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PLoS One. 2016 Mar 18;11(3):e0151503. doi: 10.1371/journal.pone.0151503. eCollection 2016.

The Impact of Dietary and Metabolic Risk Factors on Cardiovascular Diseases and Type 2 Diabetes Mortality in Brazil.

Author information

1
Division of Epidemiology, Human Genetics and Environmental Sciences, the University of Texas Health Science Center, School of Public Health, Houston, Texas, United States of America.
2
Friedman School of Nutrition Science & Policy, Tufts University, Boston, Massachusetts, United States of America.
3
Department of Food Science and Human Nutrition, Agricultural University of Athens, Athens, Greece.
4
Department of Global Health and Population, Harvard School of Public Health, Boston, Massachusetts, United States of America.
5
Departament of Epidemiology, University of the State of Rio de Janeiro, Rio de Janeiro, Rio de Janeiro, Brazil.
6
Department of Nutrition, School of Public Health, University of São Paulo, Sao Paulo, Sao Paulo, Brazil.
7
Faculty of Medicine, School of Public Health, Imperial College of London, London, United Kingdom.

Abstract

BACKGROUND:

Trends in food availability and metabolic risk factors in Brazil suggest a shift toward unhealthy dietary patterns and increased cardiometabolic disease risk, yet little is known about the impact of dietary and metabolic risk factors on cardiometabolic mortality in Brazil.

METHODS:

Based on data from Global Burden of Disease (GBD) Study, we used comparative risk assessment to estimate the burden of 11 dietary and 4 metabolic risk factors on mortality due to cardiovascular diseases and diabetes in Brazil in 2010. Information on national diets and metabolic risks were obtained from the Brazilian Household Budget Survey, the Food and Agriculture Organization database, and large observational studies including Brazilian adults. Relative risks for each risk factor were obtained from meta-analyses of randomized trials or prospective cohort studies; and disease-specific mortality from the GBD 2010 database. We quantified uncertainty using probabilistic simulation analyses, incorporating uncertainty in dietary and metabolic data and relative risks by age and sex. Robustness of findings was evaluated by sensitivity to varying feasible optimal levels of each risk factor.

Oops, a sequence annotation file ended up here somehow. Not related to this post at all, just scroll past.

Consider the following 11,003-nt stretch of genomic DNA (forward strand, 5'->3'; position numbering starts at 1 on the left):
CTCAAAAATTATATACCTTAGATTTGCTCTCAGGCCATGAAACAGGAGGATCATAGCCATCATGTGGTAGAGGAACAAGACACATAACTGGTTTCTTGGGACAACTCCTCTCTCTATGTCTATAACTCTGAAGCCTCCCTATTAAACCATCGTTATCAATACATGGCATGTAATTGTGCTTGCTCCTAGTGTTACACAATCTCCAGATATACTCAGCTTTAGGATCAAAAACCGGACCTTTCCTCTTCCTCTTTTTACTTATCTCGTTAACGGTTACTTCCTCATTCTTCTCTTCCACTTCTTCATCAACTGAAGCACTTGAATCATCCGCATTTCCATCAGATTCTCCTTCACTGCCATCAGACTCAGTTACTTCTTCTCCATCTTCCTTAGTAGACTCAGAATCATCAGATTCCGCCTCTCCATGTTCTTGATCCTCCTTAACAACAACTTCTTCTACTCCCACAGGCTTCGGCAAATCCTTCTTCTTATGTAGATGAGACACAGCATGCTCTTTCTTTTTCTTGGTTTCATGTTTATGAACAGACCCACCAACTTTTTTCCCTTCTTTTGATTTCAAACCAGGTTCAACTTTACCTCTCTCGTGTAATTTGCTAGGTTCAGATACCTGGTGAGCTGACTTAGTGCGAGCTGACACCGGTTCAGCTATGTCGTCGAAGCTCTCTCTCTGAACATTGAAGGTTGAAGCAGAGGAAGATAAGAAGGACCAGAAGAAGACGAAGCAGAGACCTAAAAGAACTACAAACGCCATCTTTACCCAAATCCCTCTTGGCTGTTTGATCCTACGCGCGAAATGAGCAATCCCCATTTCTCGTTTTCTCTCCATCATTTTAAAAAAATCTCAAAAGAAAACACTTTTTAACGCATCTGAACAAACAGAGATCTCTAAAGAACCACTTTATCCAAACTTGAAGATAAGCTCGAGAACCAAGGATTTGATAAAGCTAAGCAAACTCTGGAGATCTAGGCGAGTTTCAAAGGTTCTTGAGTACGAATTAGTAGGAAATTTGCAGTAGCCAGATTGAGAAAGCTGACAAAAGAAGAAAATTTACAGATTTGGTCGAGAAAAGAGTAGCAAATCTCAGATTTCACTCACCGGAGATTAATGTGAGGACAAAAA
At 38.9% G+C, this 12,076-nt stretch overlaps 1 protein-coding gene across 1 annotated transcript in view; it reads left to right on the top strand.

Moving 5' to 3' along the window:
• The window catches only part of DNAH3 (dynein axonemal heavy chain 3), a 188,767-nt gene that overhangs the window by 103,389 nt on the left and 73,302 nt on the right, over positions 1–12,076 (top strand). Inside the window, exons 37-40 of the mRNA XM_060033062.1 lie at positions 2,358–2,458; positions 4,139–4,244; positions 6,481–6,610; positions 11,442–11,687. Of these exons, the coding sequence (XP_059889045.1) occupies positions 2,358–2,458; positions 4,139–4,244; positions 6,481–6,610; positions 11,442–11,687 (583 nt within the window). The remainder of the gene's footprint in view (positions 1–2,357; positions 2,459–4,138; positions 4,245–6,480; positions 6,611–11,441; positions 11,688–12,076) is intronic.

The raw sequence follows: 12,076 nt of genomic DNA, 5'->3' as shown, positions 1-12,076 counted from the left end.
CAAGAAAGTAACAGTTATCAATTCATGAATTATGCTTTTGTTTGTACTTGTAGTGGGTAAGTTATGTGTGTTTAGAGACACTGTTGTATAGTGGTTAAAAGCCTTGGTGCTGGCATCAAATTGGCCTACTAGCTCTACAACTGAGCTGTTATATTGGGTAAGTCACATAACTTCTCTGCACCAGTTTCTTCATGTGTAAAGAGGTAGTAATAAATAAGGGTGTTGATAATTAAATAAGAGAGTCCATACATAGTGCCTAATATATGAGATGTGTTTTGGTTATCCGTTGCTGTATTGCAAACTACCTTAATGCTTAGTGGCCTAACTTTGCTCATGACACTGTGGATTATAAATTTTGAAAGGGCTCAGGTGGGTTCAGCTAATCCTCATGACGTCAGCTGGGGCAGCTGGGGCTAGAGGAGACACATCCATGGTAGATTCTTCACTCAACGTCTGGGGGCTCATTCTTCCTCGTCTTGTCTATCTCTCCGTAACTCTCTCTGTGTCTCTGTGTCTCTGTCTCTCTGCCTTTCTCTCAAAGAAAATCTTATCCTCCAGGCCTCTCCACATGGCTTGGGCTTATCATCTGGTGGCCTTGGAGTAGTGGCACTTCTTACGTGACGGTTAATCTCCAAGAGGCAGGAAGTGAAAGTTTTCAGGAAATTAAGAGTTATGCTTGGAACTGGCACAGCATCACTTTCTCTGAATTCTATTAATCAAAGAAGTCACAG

RESULTS:

In 2010, high systolic blood pressure (SBP) and suboptimal diet were the largest contributors to cardiometabolic deaths in Brazil, responsible for 214,263 deaths (95% uncertainty interval [UI]: 195,073 to 233,936) and 202,949 deaths (95% UI: 194,322 to 211,747), respectively. Among individual dietary factors, low intakes of fruits and whole grains and high intakes of sodium were the largest contributors to cardiometabolic deaths. For premature cardiometabolic deaths (before age 70 years, representing 40% of cardiometabolic deaths), the leading risk factors were suboptimal diet (104,169 deaths; 95% UI: 99,964 to 108,002), high SBP (98,923 deaths; 95%UI: 92,912 to 104,609) and high body-mass index (BMI) (42,643 deaths; 95%UI: 40,161 to 45,111).

CONCLUSION:

suboptimal diet, high SBP, and high BMI are major causes of cardiometabolic death in Brazil, informing priorities for policy initiatives.

PMID:
26990765
PMCID:
PMC4798497
DOI:
10.1371/journal.pone.0151503
[Indexed for MEDLINE]
Free PMC Article

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